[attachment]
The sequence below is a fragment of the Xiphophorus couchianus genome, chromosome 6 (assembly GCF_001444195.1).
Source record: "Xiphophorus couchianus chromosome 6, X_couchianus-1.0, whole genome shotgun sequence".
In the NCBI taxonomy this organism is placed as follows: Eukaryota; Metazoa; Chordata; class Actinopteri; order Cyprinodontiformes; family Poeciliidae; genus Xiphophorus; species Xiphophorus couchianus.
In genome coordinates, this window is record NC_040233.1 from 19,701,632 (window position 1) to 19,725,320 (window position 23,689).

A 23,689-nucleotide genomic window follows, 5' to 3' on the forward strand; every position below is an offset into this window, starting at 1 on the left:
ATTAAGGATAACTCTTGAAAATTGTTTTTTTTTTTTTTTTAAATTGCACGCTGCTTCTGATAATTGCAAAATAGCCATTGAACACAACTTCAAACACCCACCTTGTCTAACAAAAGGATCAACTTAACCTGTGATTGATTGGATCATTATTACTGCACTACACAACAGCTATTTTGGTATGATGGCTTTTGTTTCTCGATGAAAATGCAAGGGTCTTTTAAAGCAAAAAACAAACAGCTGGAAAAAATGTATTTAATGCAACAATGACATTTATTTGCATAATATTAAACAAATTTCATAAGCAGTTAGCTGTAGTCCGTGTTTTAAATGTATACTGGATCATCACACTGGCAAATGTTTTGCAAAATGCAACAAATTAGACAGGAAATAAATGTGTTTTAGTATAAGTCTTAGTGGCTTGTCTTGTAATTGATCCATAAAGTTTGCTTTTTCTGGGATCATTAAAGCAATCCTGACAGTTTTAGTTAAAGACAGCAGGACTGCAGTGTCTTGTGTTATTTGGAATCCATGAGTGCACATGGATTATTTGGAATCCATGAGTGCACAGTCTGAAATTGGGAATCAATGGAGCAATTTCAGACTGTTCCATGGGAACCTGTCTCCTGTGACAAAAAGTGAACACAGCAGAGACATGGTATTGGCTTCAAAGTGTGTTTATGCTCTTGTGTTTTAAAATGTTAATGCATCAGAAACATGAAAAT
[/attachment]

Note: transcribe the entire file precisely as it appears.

The sequence below is a fragment of the Xiphophorus couchianus genome, chromosome 6 (assembly GCF_001444195.1).
Source record: "Xiphophorus couchianus chromosome 6, X_couchianus-1.0, whole genome shotgun sequence".
In the NCBI taxonomy this organism is placed as follows: Eukaryota; Metazoa; Chordata; class Actinopteri; order Cyprinodontiformes; family Poeciliidae; genus Xiphophorus; species Xiphophorus couchianus.
In genome coordinates, this window is record NC_040233.1 from 19,701,632 (window position 1) to 19,725,320 (window position 23,689).

A 23,689-nucleotide genomic window follows, 5' to 3' on the forward strand; every position below is an offset into this window, starting at 1 on the left:
ATTAAGGATAACTCTTGAAAATTGTTTTTTTTTTTTTTTTAAATTGCACGCTGCTTCTGATAATTGCAAAATAGCCATTGAACACAACTTCAAACACCCACCTTGTCTAACAAAAGGATCAACTTAACCTGTGATTGATTGGATCATTATTACTGCACTACACAACAGCTATTTTGGTATGATGGCTTTTGTTTCTCGATGAAAATGCAAGGGTCTTTTAAAGCAAAAAACAAACAGCTGGAAAAAATGTATTTAATGCAACAATGACATTTATTTGCATAATATTAAACAAATTTCATAAGCAGTTAGCTGTAGTCCGTGTTTTAAATGTATACTGGATCATCACACTGGCAAATGTTTTGCAAAATGCAACAAATTAGACAGGAAATAAATGTGTTTTAGTATAAGTCTTAGTGGCTTGTCTTGTAATTGATCCATAAAGTTTGCTTTTTCTGGGATCATTAAAGCAATCCTGACAGTTTTAGTTAAAGACAGCAGGACTGCAGTGTCTTGTGTTATTTGGAATCCATGAGTGCACATGGATTATTTGGAATCCATGAGTGCACAGTCTGAAATTGGGAATCAATGGAGCAATTTCAGACTGTTCCATGGGAACCTGTCTCCTGTGACAAAAAGTGAACACAGCAGAGACATGGTATTGGCTTCAAAGTGTGTTTATGCTCTTGTGTTTTAAAATGTTAATGCATCAGAAACATGAAAAT